In memory of New Line Cinema, 1967-2008

Warner Bros. announced today that New Line Cinema, previously an independent subsidiary of Time Warner, has been folded into Warner Bros. proper and will become a specialty label, presumably used like Sony’s Screen Gems and others as names on specific genres or groups of films. New Line Cinema, founded in 1967 and acquired by Turner Entertainment in 1994 (which was itself acquired by Time Warner two years later), was one of the largest independent movie studios, responsible for such successful franchises as Austin Powers, Rush Hour, A Nightmare on Elm Street, and the Lord of the Rings trilogy, and also produced and distributed a number of other successful films including The Mask, Dumb and Dumber, Teenage Mutant Ninja Turtles, Se7en, Boogie Nights, Elf, American History X, The Wedding Singer, Wedding Crashers, and Snakes on a Plane. New Line’s last independent film, opening today, is Semi-Pro starring Will Ferrell- coincidentially about another small group which was overtaken by a large one, the American Basketball Association.

Don’t start crying just yet.
MGM and United Artists have been bought and sold so many times it is hard to keep track.
Generally, when one studio buys another, they sort of keep the studio intact (in house) so that they can sell it off again.
Don’t be surprised if someday in the not too distant future, another company or conglomerate or a few Hollywood stars buy it back and run it independently again.

This isn’t a take-over though. They already own it.

By making it just a product line, they are pretty much specifically saying that they’re getting rid of everyone employed by the studio. That fairly well rules out “keeping the studio intact.” Unless I’m misreading.

No, you are correct and yes, heads will roll and staff will be cut.
What I mean, however, is that not only will there still be films using New Line as the productions name (upcoming film, The Hobbit, for instance) but they will still keep the New Line library and trademarks and copyrights separate, but intact within the larger company.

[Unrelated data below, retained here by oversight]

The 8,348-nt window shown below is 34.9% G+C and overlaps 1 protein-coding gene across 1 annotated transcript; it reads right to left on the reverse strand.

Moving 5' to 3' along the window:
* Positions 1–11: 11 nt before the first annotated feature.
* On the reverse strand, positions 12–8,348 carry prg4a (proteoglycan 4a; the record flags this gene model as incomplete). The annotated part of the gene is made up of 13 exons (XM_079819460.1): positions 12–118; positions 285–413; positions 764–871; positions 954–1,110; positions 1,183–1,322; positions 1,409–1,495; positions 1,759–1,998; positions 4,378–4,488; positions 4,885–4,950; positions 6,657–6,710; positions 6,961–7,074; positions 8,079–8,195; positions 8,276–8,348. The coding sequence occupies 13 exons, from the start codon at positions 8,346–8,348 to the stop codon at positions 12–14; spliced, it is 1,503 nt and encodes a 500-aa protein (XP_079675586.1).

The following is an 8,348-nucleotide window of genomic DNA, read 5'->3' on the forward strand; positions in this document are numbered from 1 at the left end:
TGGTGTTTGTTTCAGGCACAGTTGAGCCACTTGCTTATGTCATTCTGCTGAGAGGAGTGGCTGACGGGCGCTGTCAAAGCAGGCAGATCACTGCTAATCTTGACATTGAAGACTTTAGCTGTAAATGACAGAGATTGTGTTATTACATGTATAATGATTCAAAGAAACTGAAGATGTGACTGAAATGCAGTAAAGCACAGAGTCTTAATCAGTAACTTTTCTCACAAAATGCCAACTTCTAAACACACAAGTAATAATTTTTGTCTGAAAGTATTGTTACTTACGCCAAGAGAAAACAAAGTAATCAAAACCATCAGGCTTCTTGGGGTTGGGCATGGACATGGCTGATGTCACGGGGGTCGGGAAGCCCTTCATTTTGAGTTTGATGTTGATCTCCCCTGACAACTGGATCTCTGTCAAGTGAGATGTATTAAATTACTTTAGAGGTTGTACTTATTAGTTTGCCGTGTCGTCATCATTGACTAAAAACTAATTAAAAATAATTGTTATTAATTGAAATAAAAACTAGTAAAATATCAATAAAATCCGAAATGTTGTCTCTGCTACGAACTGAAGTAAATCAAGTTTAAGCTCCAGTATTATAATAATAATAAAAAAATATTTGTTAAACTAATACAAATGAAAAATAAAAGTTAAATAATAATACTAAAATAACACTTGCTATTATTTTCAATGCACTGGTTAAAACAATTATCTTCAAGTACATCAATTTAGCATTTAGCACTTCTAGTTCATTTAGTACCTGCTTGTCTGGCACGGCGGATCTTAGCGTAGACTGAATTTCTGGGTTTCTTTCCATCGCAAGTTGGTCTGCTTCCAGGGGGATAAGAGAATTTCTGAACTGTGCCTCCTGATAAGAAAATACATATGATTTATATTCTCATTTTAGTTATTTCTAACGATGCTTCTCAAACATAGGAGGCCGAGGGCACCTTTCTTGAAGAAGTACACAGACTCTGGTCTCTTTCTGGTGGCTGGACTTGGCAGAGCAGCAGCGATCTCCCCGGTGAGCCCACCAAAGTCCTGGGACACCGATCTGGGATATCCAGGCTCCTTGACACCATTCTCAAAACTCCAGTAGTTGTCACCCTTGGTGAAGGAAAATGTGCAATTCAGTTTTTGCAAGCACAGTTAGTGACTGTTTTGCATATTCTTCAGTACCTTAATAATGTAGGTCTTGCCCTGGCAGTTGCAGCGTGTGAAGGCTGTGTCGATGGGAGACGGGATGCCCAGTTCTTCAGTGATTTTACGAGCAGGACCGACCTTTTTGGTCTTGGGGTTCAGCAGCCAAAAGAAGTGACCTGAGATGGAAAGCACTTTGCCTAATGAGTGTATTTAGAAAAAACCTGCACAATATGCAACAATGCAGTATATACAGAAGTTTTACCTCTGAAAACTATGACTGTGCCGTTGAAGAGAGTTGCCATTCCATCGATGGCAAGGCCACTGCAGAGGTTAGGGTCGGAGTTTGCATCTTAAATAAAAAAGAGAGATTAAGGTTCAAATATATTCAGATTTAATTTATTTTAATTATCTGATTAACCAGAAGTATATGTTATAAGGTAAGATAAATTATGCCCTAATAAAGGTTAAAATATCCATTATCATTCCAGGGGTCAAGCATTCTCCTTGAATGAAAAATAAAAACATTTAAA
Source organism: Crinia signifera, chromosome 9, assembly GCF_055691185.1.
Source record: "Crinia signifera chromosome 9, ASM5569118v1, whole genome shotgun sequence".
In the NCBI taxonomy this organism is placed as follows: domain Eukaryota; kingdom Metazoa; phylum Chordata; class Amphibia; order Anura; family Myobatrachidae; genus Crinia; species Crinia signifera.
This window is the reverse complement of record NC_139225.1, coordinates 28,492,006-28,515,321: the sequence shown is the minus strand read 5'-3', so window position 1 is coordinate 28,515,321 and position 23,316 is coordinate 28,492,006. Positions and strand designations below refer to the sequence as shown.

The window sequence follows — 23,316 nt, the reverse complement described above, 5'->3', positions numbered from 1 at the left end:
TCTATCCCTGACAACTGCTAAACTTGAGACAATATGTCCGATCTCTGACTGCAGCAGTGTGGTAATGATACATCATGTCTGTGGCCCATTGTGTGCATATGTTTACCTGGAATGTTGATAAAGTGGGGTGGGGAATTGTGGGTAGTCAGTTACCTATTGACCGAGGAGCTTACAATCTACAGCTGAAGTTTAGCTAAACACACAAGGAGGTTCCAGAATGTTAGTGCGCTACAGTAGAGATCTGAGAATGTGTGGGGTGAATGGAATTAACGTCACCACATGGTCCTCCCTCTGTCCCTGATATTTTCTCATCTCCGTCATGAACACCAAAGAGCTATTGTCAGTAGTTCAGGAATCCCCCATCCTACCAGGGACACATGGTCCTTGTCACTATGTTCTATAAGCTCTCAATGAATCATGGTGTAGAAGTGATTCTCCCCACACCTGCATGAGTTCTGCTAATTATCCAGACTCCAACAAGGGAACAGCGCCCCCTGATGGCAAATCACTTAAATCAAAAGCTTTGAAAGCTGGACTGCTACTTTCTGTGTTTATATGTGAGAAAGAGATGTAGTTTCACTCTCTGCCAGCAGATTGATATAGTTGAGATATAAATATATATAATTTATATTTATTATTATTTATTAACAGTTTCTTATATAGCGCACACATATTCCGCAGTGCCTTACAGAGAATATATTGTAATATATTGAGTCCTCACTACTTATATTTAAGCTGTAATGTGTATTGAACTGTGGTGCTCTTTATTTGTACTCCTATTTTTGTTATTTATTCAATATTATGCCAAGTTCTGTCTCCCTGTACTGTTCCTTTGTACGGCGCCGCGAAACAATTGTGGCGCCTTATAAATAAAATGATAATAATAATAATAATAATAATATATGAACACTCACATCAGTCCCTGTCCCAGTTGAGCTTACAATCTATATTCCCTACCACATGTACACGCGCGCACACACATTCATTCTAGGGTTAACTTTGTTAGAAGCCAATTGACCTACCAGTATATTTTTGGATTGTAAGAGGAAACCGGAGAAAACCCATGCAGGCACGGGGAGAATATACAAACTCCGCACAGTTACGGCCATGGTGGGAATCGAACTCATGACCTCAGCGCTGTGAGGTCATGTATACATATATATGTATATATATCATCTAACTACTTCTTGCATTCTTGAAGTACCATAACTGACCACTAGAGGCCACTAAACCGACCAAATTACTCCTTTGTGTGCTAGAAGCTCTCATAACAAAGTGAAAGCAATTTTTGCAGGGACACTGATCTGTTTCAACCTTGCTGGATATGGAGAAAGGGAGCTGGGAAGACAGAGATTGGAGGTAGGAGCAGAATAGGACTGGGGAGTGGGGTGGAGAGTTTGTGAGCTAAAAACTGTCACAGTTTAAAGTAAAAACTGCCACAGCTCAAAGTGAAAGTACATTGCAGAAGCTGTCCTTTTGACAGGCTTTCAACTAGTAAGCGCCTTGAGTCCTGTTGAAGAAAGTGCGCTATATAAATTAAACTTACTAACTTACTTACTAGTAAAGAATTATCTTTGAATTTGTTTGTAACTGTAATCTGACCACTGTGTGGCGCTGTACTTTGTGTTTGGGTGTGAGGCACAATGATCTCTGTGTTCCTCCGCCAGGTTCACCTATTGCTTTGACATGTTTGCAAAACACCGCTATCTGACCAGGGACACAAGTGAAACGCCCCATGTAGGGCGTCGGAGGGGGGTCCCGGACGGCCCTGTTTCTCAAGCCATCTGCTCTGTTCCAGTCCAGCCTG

At some point down the line - when Warner Bros needs some extra cash, they can wrap New Line with a pretty bow, sell the name and the library, and off it goes to another entity.

I could care less about New Line’s- or any other studio’s- future. It just intrigued me that such a small studio could thrive with a number of hit franchises over the years, even after being purchased by a larger company, and then have a string of flops culminating in blowing it all on one hopeful blockbuster that failed to meet expectations. The most fitting comparison would be United Artists- the similarities are shocking, actually. In the future, The Golden Compass will probably be seen as New Line’s Heaven’s Gate. (Of course, United Artists was owned by an insurance company, not another movie studio, but the 1970s were the age of conglomerates buying movie studios: Paramount and Warner Bros. were owned by conglomerates whose first businesses were bumper-stamping and funeral homes, respectively; and as Stephen Colbert can tell you, RKO was owned by a tire company.)

sigh New Line was the only one that would distribute John Waters’ early movies…

Or perhaps more fatal was New Line’s playing fast and loose with its profits from LOTR, causing estrangement with Peter Jackson and also jeopardizing their screen rights to “The Hobbit” by failing to pay JRRT’s estate, when contractually they were to get 7.5% of the gross.

New Line’s logo, and that wonderful period of anticipation when the LOTR movies were in development, will always be linked in my mind. So in that very limited sense, I’m sorry to see it go.

That’s about the worst analogy possible. Heaven’s Gate made $3,484,331 and its budget was $44 million.

The Golden Compass has made $330,975,808 worldwide so far, and it has yet to open in Japan and China, big markets for fantasy films. Its budget was around $180 million. It’s not just a hit movie, it’s a SMASH HIT movie, so if New Line was stupid at selling off their foreign distribution rights, it’s the studio’s fault and not the movie’s. In other words, people should quit acting like The Golden Compass was a flop.

Okay, you’re right. The UA comparison isn’t 100% valid- Compass is by no means as big a failure as Heaven’s Gate was. But if New Line hadn’t sold off the foreign distribution rights, more people would probably consider Compass a hit. (Compass made $70 million domestically.) The blame can probably be put on Compass’s domestic failure combined with the line of failure after failure for New Line before its release. (Of course, the same can also be said for UA circa 1980: Crusing, $19 million, Foxes, $7 million, Windows, $2 million, Stardust Memories, $10 million, The Big Red One, $7 million.)